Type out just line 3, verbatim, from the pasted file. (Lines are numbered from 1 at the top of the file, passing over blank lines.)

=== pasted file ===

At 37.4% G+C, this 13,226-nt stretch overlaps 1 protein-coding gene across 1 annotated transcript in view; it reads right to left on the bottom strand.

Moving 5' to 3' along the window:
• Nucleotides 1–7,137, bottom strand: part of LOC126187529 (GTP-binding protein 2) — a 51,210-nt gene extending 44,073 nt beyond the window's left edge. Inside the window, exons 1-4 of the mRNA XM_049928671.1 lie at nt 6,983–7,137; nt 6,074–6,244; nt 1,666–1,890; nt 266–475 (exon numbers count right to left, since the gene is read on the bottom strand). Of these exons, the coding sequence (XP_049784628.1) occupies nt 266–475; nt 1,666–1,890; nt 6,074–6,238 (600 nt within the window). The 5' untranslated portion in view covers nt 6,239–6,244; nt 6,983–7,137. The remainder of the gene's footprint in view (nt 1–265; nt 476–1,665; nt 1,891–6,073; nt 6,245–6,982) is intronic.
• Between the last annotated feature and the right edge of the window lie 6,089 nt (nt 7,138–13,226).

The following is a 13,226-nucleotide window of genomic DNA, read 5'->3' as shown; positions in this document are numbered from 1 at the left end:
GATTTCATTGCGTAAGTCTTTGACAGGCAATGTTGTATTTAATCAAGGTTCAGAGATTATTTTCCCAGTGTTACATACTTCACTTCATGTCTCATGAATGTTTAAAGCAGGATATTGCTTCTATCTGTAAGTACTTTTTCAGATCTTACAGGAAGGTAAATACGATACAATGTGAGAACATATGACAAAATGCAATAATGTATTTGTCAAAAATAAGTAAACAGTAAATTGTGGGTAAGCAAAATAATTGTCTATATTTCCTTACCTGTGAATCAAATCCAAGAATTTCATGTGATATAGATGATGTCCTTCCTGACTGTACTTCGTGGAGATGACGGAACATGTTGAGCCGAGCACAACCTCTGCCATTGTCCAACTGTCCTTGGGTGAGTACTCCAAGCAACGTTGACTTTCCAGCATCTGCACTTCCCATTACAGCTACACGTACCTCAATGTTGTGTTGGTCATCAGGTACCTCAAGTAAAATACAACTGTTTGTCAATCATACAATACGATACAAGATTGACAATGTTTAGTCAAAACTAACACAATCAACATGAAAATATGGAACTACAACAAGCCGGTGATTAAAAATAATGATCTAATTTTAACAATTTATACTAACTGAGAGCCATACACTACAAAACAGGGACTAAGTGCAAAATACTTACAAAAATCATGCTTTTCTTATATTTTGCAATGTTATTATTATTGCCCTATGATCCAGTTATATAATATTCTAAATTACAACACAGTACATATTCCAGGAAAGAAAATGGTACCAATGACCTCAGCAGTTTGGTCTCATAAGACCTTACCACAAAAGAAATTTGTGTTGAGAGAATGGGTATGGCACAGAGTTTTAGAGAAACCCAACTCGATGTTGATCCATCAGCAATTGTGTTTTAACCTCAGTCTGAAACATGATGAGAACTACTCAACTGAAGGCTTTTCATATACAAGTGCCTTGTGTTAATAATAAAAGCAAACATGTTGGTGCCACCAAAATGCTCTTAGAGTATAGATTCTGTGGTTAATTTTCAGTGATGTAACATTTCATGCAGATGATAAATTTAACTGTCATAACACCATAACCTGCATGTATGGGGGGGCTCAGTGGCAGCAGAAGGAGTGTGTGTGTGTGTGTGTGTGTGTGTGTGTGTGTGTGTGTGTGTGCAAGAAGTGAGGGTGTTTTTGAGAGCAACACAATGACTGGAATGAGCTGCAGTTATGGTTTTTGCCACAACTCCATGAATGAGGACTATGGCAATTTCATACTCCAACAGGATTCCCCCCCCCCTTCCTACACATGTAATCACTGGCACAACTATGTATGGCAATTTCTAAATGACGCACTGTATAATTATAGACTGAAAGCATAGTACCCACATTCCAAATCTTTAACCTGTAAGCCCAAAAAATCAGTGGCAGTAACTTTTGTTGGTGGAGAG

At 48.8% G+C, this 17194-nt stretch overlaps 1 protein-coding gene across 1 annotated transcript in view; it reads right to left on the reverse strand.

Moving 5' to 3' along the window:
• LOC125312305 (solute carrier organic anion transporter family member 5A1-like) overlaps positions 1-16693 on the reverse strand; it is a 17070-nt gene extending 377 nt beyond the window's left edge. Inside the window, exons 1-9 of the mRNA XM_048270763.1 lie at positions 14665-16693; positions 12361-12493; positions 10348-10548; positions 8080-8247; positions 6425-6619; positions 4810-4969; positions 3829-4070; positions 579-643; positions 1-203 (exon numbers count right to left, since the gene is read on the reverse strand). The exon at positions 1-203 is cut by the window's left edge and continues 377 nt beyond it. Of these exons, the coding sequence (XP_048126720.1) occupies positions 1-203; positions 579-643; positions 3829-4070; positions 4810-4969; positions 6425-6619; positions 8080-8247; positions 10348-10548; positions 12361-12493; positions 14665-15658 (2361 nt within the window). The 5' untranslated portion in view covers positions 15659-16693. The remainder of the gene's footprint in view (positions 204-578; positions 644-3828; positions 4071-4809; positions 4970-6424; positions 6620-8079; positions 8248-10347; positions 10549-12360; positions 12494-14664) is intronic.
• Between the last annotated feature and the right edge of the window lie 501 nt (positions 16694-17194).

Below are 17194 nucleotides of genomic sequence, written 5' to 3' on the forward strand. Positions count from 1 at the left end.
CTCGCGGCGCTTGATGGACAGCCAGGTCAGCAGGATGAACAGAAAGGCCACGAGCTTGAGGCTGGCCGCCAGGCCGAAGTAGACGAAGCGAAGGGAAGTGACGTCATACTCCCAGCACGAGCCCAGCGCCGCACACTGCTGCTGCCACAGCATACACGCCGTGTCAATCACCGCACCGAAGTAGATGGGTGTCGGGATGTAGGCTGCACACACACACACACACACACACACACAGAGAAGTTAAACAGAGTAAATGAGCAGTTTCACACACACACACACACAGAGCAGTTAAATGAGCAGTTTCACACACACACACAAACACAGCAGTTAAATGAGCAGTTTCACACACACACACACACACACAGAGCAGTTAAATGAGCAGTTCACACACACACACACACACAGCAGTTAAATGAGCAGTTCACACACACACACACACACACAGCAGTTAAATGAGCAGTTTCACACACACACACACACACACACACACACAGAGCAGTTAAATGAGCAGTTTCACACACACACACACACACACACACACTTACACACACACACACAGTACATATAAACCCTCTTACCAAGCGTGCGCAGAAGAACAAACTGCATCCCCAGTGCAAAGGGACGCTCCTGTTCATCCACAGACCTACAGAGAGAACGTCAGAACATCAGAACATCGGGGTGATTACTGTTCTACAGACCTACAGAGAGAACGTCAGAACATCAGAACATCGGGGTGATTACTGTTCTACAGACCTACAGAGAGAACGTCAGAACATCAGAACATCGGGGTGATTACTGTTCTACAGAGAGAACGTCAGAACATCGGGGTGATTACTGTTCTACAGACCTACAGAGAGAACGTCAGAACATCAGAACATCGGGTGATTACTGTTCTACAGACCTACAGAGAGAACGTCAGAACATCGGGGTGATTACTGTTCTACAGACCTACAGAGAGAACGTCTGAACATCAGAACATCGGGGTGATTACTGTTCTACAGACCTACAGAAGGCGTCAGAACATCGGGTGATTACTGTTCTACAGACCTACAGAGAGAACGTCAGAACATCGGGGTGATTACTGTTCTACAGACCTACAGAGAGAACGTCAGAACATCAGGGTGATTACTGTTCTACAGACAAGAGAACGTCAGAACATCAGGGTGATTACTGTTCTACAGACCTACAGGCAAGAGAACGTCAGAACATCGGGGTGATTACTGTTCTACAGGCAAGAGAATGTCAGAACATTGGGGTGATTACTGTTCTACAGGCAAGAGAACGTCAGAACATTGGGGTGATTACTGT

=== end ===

• Nucleotides 1–7,137, bottom strand: part of LOC126187529 (GTP-binding protein 2) — a 51,210-nt gene extending 44,073 nt beyond the window's left edge. Inside the window, exons 1-4 of the mRNA XM_049928671.1 lie at nt 6,983–7,137; nt 6,074–6,244; nt 1,666–1,890; nt 266–475 (exon numbers count right to left, since the gene is read on the bottom strand). Of these exons, the coding sequence (XP_049784628.1) occupies nt 266–475; nt 1,666–1,890; nt 6,074–6,238 (600 nt within the window). The 5' untranslated portion in view covers nt 6,239–6,244; nt 6,983–7,137. The remainder of the gene's footprint in view (nt 1–265; nt 476–1,665; nt 1,891–6,073; nt 6,245–6,982) is intronic.